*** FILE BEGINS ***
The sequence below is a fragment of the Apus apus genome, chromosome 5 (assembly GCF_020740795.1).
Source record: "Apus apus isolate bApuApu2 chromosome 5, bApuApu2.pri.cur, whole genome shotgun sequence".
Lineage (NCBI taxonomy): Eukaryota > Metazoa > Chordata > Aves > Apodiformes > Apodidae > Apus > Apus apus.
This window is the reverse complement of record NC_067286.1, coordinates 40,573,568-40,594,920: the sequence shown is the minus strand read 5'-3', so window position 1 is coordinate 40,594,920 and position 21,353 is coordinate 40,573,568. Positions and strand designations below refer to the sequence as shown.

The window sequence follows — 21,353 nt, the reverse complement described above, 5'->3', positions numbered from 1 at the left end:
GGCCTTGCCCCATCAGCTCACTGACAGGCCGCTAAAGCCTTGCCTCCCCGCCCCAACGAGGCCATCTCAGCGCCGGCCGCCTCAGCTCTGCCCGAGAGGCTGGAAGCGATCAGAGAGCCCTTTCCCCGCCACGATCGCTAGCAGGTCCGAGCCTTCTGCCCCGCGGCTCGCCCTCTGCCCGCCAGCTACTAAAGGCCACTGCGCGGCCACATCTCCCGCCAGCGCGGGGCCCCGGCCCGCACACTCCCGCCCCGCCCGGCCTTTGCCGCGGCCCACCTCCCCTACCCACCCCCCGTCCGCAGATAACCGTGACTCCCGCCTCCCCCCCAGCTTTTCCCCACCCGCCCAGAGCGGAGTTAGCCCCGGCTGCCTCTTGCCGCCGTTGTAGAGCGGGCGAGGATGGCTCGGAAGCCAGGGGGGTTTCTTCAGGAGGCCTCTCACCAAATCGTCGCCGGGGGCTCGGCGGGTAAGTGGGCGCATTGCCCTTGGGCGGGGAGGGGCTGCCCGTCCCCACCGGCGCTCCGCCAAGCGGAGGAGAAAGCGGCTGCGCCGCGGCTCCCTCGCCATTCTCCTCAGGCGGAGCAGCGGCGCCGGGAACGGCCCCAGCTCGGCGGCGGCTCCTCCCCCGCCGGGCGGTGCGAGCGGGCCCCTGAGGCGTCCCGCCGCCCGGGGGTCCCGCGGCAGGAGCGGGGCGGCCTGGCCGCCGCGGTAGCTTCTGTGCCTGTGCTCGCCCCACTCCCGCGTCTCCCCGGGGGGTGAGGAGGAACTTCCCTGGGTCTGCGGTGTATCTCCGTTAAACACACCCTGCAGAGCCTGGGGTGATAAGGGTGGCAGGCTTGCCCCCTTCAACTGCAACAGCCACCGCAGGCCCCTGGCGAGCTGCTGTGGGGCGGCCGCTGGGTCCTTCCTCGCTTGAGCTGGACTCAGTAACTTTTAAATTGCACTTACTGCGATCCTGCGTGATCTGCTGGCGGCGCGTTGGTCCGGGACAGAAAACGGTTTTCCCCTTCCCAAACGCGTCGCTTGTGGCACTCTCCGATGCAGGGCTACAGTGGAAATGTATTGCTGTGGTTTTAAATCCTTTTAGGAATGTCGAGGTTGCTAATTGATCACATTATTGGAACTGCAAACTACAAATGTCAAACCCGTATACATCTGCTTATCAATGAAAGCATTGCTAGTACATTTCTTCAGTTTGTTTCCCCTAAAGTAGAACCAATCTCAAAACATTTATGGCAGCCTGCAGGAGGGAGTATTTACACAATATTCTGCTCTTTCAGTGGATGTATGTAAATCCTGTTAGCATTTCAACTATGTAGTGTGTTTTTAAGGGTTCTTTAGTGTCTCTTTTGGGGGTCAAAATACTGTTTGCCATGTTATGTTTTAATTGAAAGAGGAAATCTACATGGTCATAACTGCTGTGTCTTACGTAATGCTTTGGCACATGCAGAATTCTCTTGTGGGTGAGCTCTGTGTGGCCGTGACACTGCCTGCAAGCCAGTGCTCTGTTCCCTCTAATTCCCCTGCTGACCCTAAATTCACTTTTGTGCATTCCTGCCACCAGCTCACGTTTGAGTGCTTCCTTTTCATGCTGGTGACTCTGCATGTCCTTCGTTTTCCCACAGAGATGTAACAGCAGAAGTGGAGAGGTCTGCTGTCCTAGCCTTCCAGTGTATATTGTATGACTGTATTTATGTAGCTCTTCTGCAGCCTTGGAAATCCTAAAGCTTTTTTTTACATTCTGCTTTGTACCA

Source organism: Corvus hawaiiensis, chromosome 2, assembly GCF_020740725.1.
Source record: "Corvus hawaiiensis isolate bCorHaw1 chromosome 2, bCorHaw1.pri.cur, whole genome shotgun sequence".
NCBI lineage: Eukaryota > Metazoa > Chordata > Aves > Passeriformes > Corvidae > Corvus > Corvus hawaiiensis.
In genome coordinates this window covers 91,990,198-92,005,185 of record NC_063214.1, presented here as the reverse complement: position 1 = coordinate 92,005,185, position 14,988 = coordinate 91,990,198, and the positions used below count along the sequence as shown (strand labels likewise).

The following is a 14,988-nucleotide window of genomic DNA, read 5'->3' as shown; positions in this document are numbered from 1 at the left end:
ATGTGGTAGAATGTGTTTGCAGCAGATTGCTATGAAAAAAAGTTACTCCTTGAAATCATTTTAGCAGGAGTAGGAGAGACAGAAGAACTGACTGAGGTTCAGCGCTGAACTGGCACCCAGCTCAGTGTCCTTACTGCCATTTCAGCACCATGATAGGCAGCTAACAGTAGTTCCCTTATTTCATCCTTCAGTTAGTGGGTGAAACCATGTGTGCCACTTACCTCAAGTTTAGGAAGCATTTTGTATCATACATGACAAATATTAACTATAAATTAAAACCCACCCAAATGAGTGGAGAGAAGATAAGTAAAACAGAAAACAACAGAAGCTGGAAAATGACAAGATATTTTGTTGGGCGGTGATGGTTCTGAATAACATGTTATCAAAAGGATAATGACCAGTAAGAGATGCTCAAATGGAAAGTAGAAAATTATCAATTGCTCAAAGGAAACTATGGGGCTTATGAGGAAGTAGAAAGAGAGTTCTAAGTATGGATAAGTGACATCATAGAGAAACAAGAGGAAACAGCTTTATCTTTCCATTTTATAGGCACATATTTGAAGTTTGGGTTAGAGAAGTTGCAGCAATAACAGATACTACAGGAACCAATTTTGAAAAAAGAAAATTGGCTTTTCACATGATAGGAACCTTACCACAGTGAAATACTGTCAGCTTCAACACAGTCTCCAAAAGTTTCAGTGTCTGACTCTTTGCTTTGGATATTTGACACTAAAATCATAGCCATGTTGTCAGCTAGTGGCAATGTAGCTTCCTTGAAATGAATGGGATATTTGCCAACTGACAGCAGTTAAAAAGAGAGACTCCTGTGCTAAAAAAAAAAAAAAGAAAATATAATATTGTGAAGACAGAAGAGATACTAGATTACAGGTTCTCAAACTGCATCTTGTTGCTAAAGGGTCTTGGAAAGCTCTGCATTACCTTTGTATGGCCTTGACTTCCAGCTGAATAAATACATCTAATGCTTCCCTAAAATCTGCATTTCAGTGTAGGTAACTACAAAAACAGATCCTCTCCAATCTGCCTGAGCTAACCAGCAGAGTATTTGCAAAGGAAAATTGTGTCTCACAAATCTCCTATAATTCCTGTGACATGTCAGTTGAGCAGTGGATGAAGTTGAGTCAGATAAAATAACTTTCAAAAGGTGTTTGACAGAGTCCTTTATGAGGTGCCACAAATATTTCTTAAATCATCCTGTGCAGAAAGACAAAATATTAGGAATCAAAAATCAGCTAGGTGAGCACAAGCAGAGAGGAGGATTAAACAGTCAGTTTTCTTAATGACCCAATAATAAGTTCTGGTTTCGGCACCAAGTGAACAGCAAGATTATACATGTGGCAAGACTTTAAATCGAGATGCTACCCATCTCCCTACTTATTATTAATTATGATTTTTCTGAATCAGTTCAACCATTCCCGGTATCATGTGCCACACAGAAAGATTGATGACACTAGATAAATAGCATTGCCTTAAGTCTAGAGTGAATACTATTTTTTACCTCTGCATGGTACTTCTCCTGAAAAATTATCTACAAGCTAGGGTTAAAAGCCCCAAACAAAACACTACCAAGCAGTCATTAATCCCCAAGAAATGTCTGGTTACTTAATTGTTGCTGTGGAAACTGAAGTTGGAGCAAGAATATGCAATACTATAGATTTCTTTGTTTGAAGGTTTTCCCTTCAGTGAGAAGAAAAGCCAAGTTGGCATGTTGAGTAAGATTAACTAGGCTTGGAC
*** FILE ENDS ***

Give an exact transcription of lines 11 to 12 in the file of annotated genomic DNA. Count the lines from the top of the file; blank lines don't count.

The following is a 14,988-nucleotide window of genomic DNA, read 5'->3' as shown; positions in this document are numbered from 1 at the left end:
ATGTGGTAGAATGTGTTTGCAGCAGATTGCTATGAAAAAAAGTTACTCCTTGAAATCATTTTAGCAGGAGTAGGAGAGACAGAAGAACTGACTGAGGTTCAGCGCTGAACTGGCACCCAGCTCAGTGTCCTTACTGCCATTTCAGCACCATGATAGGCAGCTAACAGTAGTTCCCTTATTTCATCCTTCAGTTAGTGGGTGAAACCATGTGTGCCACTTACCTCAAGTTTAGGAAGCATTTTGTATCATACATGACAAATATTAACTATAAATTAAAACCCACCCAAATGAGTGGAGAGAAGATAAGTAAAACAGAAAACAACAGAAGCTGGAAAATGACAAGATATTTTGTTGGGCGGTGATGGTTCTGAATAACATGTTATCAAAAGGATAATGACCAGTAAGAGATGCTCAAATGGAAAGTAGAAAATTATCAATTGCTCAAAGGAAACTATGGGGCTTATGAGGAAGTAGAAAGAGAGTTCTAAGTATGGATAAGTGACATCATAGAGAAACAAGAGGAAACAGCTTTATCTTTCCATTTTATAGGCACATATTTGAAGTTTGGGTTAGAGAAGTTGCAGCAATAACAGATACTACAGGAACCAATTTTGAAAAAAGAAAATTGGCTTTTCACATGATAGGAACCTTACCACAGTGAAATACTGTCAGCTTCAACACAGTCTCCAAAAGTTTCAGTGTCTGACTCTTTGCTTTGGATATTTGACACTAAAATCATAGCCATGTTGTCAGCTAGTGGCAATGTAGCTTCCTTGAAATGAATGGGATATTTGCCAACTGACAGCAGTTAAAAAGAGAGACTCCTGTGCTAAAAAAAAAAAAAAGAAAATATAATATTGTGAAGACAGAAGAGATACTAGATTACAGGTTCTCAAACTGCATCTTGTTGCTAAAGGGTCTTGGAAAGCTCTGCATTACCTTTGTATGGCCTTGACTTCCAGCTGAATAAATACATCTAATGCTTCCCTAAAATCTGCATTTCAGTGTAGGTAACTACAAAAACAGATCCTCTCCAATCTGCCTGAGCTAACCAGCAGAGTATTTGCAAAGGAAAATTGTGTCTCACAAATCTCCTATAATTCCTGTGACATGTCAGTTGAGCAGTGGATGAAGTTGAGTCAGATAAAATAACTTTCAAAAGGTGTTTGACAGAGTCCTTTATGAGGTGCCACAAATATTTCTTAAATCATCCTGTGCAGAAAGACAAAATATTAGGAATCAAAAATCAGCTAGGTGAGCACAAGCAGAGAGGAGGATTAAACAGTCAGTTTTCTTAATGACCCAATAATAAGTTCTGGTTTCGGCACCAAGTGAACAGCAAGATTATACATGTGGCAAGACTTTAAATCGAGATGCTACCCATCTCCCTACTTATTATTAATTATGATTTTTCTGAATCAGTTCAACCATTCCCGGTATCATGTGCCACACAGAAAGATTGATGACACTAGATAAATAGCATTGCCTTAAGTCTAGAGTGAATACTATTTTTTACCTCTGCATGGTACTTCTCCTGAAAAATTATCTACAAGCTAGGGTTAAAAGCCCCAAACAAAACACTACCAAGCAGTCATTAATCCCCAAGAAATGTCTGGTTACTTAATTGTTGCTGTGGAAACTGAAGTTGGAGCAAGAATATGCAATACTATAGATTTCTTTGTTTGAAGGTTTTCCCTTCAGTGAGAAGAAAAGCCAAGTTGGCATGTTGAGTAAGATTAACTAGGCTTGGAC